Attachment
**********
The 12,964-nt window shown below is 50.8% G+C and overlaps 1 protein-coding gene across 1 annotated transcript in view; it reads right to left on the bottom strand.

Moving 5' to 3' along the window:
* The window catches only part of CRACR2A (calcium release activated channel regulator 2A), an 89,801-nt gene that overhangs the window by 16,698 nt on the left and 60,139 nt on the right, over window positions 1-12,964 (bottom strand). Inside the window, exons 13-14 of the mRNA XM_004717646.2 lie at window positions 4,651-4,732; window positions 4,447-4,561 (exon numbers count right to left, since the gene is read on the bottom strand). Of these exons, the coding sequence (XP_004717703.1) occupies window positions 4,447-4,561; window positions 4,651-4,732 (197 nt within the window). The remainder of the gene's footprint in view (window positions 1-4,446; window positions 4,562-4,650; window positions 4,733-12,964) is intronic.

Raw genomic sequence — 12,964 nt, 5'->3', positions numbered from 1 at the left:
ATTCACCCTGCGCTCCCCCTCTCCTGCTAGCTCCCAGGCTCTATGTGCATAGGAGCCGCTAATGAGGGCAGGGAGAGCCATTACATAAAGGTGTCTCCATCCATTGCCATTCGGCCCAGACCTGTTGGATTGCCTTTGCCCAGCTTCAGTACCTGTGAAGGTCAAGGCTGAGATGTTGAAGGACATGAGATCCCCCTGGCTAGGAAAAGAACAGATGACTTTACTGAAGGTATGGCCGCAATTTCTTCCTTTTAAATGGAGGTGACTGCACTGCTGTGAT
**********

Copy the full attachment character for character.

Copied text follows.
The 12,964-nt window shown below is 50.8% G+C and overlaps 1 protein-coding gene across 1 annotated transcript in view; it reads right to left on the bottom strand.

Moving 5' to 3' along the window:
* The window catches only part of CRACR2A (calcium release activated channel regulator 2A), an 89,801-nt gene that overhangs the window by 16,698 nt on the left and 60,139 nt on the right, over window positions 1-12,964 (bottom strand). Inside the window, exons 13-14 of the mRNA XM_004717646.2 lie at window positions 4,651-4,732; window positions 4,447-4,561 (exon numbers count right to left, since the gene is read on the bottom strand). Of these exons, the coding sequence (XP_004717703.1) occupies window positions 4,447-4,561; window positions 4,651-4,732 (197 nt within the window). The remainder of the gene's footprint in view (window positions 1-4,446; window positions 4,562-4,650; window positions 4,733-12,964) is intronic.

Raw genomic sequence — 12,964 nt, 5'->3', positions numbered from 1 at the left:
ATTCACCCTGCGCTCCCCCTCTCCTGCTAGCTCCCAGGCTCTATGTGCATAGGAGCCGCTAATGAGGGCAGGGAGAGCCATTACATAAAGGTGTCTCCATCCATTGCCATTCGGCCCAGACCTGTTGGATTGCCTTTGCCCAGCTTCAGTACCTGTGAAGGTCAAGGCTGAGATGTTGAAGGACATGAGATCCCCCTGGCTAGGAAAAGAACAGATGACTTTACTGAAGGTATGGCCGCAATTTCTTCCTTTTAAATGGAGGTGACTGCACTGCTGTGAT